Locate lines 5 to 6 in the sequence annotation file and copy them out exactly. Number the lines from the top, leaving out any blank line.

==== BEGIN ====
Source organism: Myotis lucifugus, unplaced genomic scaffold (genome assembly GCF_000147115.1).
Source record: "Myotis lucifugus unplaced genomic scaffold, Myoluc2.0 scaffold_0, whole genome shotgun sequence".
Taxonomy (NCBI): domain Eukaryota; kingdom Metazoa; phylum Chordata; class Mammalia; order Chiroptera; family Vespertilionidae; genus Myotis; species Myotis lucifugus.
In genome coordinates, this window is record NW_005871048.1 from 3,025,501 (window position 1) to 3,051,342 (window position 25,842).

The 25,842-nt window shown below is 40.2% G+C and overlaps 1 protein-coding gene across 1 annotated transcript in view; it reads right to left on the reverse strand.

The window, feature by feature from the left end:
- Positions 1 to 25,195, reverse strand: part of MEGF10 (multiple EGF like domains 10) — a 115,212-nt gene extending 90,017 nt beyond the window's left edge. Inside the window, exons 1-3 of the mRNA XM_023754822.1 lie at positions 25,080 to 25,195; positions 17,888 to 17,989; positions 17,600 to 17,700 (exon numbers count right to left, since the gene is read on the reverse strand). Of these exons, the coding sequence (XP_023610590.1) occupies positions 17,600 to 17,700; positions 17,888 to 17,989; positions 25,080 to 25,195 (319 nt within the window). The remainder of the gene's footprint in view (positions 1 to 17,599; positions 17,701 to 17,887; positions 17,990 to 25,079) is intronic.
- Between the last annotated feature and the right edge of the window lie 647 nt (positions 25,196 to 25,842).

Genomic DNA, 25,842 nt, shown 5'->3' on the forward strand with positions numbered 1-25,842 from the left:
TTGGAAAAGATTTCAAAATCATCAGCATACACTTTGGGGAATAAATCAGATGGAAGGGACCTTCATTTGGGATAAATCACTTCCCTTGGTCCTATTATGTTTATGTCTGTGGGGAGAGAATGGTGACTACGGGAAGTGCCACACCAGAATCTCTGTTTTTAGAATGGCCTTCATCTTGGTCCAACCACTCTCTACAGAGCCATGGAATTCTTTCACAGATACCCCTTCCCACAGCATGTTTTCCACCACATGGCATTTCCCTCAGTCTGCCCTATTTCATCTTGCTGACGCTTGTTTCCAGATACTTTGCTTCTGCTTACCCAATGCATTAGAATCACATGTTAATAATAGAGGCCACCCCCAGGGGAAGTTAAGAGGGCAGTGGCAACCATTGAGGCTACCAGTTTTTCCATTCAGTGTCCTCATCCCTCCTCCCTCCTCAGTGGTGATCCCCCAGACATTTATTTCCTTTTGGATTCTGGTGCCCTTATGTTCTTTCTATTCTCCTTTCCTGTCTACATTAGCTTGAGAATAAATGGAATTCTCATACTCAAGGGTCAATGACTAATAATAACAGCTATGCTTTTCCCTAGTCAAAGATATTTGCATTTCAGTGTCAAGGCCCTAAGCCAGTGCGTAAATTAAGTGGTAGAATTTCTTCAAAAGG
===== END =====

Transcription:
The 25,842-nt window shown below is 40.2% G+C and overlaps 1 protein-coding gene across 1 annotated transcript in view; it reads right to left on the reverse strand.

The window, feature by feature from the left end: